English words such as “homogeneous” and “homosexual” are not derived from the Latin noun homo, hominis, but come from a quite unrelated source, the Greek adjective μός (homos), “same”. homo means “man” in the sense “human being”, regardless of gender. The standard school-example of a definition was homo est animal rationale, mortale, risus capax “Man is an animal, rational, mortal and capable of laughing”; a ninth century grammar written in France offers the alternative porcus est animal mortale, irrationale, cibum capiens, quadrupedale, grunnibile “A pig is an animal, mortal, irrational, food-taking, four-footed and capable of grunting”. A far more famous pig-parody is the Testamentum Porcelli “The Little Pig’s Will”, which is still extant; deploring their lack of interest in serious literature, St. Jerome complains in the preface to the 12th book of his commentary on Isaiah (and elsewhere) that testamentum ... Grunnii Corocottae porcelli decantant in scholis puerorum agmina cachinnantium “hordes of giggling schoolboys chant The Will of the Little Pig Grunnius Corocotta”.) Few modern readers find the TP even mildly amusing.

While caput survives in many modern words (in English, for example, in “chapter”, “chief”, “decapitate”, “recapitulate”), the Italian word for “head”, testa, and the French, tête, are derived, rather comically, from the Latin testa, -ae fem. 1 “pot”; similarly, the German word for “head”, Kopf, preserves the late Latin cuppa, -ae fem. 1 “cup”. Haupt, which Kopf supplanted, is derived from the same IndoEuropean root as “head” and caput.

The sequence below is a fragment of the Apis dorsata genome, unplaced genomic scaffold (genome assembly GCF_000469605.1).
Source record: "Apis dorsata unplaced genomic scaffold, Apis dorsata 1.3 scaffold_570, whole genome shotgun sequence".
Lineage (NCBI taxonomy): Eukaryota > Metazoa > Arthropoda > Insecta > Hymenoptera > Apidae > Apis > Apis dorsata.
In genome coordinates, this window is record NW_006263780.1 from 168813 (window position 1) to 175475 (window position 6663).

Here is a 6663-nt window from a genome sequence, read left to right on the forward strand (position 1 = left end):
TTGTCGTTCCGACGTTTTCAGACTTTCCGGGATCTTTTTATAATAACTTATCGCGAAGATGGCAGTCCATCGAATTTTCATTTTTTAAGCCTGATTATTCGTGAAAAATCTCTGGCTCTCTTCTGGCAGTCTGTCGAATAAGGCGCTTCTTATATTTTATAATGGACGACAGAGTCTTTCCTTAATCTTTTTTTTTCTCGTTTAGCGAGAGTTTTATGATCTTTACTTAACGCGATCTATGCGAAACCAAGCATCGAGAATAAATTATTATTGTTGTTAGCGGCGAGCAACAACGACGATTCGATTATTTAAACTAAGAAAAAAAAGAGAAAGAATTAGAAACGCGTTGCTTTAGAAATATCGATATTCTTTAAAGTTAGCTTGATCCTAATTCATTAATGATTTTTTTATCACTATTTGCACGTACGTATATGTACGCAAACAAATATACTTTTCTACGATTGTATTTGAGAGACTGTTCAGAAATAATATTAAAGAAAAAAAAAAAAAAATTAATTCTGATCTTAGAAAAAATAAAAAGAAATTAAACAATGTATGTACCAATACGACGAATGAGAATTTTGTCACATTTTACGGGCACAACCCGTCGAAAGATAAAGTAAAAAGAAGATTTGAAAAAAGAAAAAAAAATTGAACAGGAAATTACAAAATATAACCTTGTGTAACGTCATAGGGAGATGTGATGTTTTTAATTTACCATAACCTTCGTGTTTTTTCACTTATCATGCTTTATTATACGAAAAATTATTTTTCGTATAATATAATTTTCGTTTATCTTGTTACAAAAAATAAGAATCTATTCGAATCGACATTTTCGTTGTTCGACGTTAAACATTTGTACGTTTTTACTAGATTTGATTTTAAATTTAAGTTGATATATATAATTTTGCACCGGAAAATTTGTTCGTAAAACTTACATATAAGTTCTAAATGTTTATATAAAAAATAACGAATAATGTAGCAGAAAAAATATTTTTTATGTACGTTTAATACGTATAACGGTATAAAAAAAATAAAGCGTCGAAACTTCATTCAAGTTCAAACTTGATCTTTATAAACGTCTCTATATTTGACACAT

Nouns such as ars, arx, civis, classis, often called “third declension i-stem” nouns, were originally a separate declension, but they are distinct from most other third declension nouns only in having the genitive plural ending -ium, not -um, and sometimes the ablative singular ending -i, not -e. This latter variation is best learned through observation. For now, it is best to assume that all such nouns have -e as their ablative singular ending, but that most with the same form in the nominative and genitive singular (e.g. hostis, ignis) allow both -e and -i in the ablative singular.

There was sometimes uncertainty about the formation of the genitive plural in the third declension. Julius Caesar stated that the gen. pl. of panis, panis masc. 3 “bread” is panium, whereas Verrius Flaccus, who was tutor to Augustus’ grandsons, ruled in favor of panum. There were other grammarians who argued that neither is correct because panis has no plural, being weighed (like aurum “gold”, argentum “silver”; see Chapter 10), not counted. This last opinion is strangely removed from reality: loaves of very modern looking, if rather overbaked, bread have survived in Pompeii.

No account is taken here of the variant endings -im for -em and -īs for -es in the accusative singular and plural respectively of some third declension masculine and feminine nouns. The Romans themselves were inconsistent. The critic Valerius Probus says that we should trust our ear in such matters and not the “rotten rules in the cesspits of grammar” (non finitiones illas praerancidas neque fetutinas grammaticas), and it is only because he consulted a copy of Vergil’s poetry with corrections in the poet’s own hand that he can assert that Vergil wrote turrim rather than turrem, and sometimes urbīs rather than urbes (Aulus Gellius, Attic Nights 13.21). For examples of variant forms and spellings, see the file elsewhere in Fetutinae.

hostis signifies a foreign enemy of the state; a personal enemy is inimicus, inimici masc. 2 (i.e. the negative prefix in + amicus).

The noun animal is derived from the third declension adjective animalis, -e “animate”; hence, the similarity of its declension to that of such adjectives (abl. sing. in -i, gen. pl. in -ium; see Chapter 9) is all the less surprising.